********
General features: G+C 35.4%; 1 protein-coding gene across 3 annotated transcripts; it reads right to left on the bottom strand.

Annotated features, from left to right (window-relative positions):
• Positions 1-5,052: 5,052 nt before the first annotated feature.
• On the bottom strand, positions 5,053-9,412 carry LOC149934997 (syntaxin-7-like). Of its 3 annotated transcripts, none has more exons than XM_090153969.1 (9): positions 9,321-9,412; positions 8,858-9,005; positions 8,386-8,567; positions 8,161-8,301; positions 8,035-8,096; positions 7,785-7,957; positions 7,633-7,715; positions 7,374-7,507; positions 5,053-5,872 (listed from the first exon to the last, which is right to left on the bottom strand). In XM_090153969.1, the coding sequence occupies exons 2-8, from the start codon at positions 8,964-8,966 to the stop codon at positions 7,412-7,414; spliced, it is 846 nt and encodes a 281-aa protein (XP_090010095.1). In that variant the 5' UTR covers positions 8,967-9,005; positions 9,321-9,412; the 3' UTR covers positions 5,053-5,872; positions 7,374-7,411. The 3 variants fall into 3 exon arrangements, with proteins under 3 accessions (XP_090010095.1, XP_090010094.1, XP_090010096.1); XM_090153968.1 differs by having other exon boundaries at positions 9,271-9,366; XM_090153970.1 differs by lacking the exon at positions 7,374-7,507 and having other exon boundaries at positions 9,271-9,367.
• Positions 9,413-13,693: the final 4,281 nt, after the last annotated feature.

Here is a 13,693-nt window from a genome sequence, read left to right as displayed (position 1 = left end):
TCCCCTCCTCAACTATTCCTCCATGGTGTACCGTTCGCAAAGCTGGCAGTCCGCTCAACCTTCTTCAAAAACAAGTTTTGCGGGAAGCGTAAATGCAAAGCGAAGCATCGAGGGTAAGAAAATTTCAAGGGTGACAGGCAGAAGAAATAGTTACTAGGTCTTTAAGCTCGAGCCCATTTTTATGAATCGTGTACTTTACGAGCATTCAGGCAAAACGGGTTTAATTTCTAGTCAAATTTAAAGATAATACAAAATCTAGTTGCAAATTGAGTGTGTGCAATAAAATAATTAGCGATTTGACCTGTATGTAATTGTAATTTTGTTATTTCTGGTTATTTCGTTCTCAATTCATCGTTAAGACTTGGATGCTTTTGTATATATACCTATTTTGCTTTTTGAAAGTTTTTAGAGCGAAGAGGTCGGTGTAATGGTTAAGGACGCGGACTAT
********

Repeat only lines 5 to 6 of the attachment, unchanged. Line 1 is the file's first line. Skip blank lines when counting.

• Positions 9,413-13,693: the final 4,281 nt, after the last annotated feature.

Here is a 13,693-nt window from a genome sequence, read left to right as displayed (position 1 = left end):